What is the Connection Between Night Sweats and HIV?

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  • Written By: Laura M. Sands
  • Edited By: Heather Bailey
  • Last Modified Date: 01 June 2019
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Night sweats and HIV symptoms tend to occur more frequently in people who have the virus plus a secondary infection, such as tuberculosis or Pneumocystis jirovecii pneumonia (PCP). Other frequently associated symptoms of HIV may also be due to an underlying infection or disease. A person might not experience night sweats or other related symptoms for several years after an initial HIV infection, but most people with the virus do experience them at some point during their infection.

Acquired immune deficiency syndrome (AIDS) is caused by the human immunodeficiency virus (HIV). This virus attacks the immune system, weakening it seriously and placing the infected person at significant risk of developing a secondary opportunistic infection. Such infections may not represent a serious threat to otherwise healthy individuals, but these infections can become life-threatening to an individual with the virus.

Before a person starts developing symptoms of an illness, he may have no idea that he is infected with the virus. This is because HIV can lie dormant in an individual’s body for as many as 10 years following an original infection. Usually, by the time an individual begins experiencing night sweats and other symptoms, another infection has invaded the body.


While all diseases and viral infections are dangerous to a person with HIV, tuberculosis has become one of the most serious. The symptoms of this bacterial infection include fever, cough, fatigue and unintended weight loss. Individuals with a cough caused by this illness often cough up a lot of mucus and, at times, may even produce blood. Night sweats are a classic symptom of this illness, and there is a high rate of tuberculosis infections among individuals with HIV.

Pneumocystis pneumonia is of grave concern to people with HIV infection. This type of pneumonia is actually quite common, but it does not usually cause major complications in healthy individuals. In HIV infected persons, however, PCP is one of the most life-threatening infections they can face. Its symptoms include unintended weight loss, dry cough, breathing difficulties, night sweats, and HIV symptoms such as diarrhea, tongue blemishes, and swollen lymph glands.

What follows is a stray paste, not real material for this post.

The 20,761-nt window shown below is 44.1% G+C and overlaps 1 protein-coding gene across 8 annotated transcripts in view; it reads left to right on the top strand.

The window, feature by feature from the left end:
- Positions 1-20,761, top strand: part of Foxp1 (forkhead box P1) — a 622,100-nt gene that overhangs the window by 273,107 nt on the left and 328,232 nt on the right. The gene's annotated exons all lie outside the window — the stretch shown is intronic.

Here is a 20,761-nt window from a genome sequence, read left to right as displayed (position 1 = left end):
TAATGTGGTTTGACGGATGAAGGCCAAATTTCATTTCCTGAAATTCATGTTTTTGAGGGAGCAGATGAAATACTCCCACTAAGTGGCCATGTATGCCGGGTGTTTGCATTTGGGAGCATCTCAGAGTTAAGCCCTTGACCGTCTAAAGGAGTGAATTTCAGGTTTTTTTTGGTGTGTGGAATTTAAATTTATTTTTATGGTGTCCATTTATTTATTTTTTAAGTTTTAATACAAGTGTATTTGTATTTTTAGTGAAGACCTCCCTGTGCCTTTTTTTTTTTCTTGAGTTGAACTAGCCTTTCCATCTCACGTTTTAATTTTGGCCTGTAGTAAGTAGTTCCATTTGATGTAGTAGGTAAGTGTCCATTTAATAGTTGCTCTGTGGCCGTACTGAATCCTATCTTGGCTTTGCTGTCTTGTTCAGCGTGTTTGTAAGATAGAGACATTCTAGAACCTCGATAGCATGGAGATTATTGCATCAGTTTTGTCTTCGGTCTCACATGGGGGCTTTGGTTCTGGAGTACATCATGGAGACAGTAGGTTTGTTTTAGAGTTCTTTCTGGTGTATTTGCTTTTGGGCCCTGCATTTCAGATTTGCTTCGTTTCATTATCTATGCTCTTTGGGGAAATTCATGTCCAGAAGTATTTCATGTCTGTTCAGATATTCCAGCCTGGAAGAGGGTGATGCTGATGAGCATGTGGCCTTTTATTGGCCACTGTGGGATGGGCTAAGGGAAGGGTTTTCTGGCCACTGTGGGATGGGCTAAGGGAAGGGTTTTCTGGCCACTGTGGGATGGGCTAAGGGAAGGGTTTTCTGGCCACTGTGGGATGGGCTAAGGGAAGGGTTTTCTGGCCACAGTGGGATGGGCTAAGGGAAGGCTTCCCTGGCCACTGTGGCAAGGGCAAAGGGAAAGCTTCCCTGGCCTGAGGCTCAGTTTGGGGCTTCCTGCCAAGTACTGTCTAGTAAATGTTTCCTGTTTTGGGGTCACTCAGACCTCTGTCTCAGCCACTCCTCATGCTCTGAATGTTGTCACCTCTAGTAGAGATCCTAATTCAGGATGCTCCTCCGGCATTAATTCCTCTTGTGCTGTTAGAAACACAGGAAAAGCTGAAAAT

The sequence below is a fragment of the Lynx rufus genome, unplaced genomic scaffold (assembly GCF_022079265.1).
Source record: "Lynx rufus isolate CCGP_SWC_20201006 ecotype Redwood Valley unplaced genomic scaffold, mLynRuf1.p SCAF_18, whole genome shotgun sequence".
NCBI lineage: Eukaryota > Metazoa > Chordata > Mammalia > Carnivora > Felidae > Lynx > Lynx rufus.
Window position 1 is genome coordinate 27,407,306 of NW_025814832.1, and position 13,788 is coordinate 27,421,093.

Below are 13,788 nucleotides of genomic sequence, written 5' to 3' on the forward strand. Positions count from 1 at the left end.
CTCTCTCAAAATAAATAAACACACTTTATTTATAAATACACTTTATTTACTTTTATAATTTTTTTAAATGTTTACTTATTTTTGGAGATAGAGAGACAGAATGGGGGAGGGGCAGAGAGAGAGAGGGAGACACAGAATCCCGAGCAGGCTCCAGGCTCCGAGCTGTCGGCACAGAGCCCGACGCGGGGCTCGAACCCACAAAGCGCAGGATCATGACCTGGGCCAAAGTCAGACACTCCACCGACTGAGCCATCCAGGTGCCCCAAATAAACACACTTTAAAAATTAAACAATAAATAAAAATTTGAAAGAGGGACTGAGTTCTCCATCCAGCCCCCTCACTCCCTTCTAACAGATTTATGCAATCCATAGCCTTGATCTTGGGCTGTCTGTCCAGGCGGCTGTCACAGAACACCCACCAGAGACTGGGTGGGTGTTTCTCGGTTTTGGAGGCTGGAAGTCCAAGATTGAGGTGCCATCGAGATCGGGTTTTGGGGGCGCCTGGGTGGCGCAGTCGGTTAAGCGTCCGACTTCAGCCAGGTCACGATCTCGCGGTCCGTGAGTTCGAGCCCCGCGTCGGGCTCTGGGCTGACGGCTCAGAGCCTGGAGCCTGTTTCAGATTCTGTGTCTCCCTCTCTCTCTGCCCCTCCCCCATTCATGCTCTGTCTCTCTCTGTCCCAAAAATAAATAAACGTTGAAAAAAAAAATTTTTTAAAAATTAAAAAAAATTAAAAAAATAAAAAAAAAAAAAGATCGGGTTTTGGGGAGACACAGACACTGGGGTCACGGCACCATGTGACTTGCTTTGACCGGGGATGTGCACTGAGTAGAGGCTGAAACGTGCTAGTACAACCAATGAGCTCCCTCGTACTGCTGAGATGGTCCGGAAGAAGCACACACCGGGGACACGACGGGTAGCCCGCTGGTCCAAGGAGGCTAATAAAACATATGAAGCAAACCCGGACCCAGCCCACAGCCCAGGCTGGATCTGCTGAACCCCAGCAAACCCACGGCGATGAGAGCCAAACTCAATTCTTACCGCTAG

Night sweats and HIV symptoms do not necessarily show up during the early phases of the infection. Some patients may live for several years without any signs associated with the virus or with any other secondary infection. For the majority of people recently infected by HIV, however, flu-like symptoms will begin to surface shortly after becoming infected.


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Post 3

Just going to make sure everyone remembers that HIV isn't quite the same thing as AIDS. HIV is the virus, while AIDS is the disease and it's possible to have HIV (to be positive) without having any symptoms.

Most of the symptoms, as it says in the article, stem from other diseases anyway. Basically HIV strips away your immune system so you are more prone to falling ill from other things.

But, with that being said, there has been so much effort put into curing and treating HIV that it's not nearly as much of a problem as it used to be, if, of course, you have access to the drugs.

Post 2

@MrsPramm - Another thing that I know a lot of doctors recommend is sage tea. It's pretty easy to make and you don't have to buy anything special. Just use the leaves from an ordinary sage, or leaves you would get from a spice rack.

The only thing is, this will work too well to stop someone from having a fever and sweating sometimes. So, you've got to be very careful with it. Make sure it's only night sweats and not a serious fever that indicates that something else needs to change.

Because the sage tea will take away the fever but not the underlying problem. Which is fine if the problem is "just" night sweats, but not if it is, for example, pneumonia that needs treatment.

Post 1

I've never had night sweats myself, but my mother went through it and it was really hard on her. It doesn't seem on the face of it like a terrible symptom compared with some of the other AIDS symptoms, but it makes it so difficult to sleep well and it can be really embarrassing as well.

One thing I would suggest is getting a fitted plastic sheet so that you don't end up ruining your mattress. Make sure you get one that's going to be comfortable and not rustle or feel too stiff.

I find when you are sick it's the little things that really matter and that's one that I would definitely use if I had to, even if it seems like a concession.

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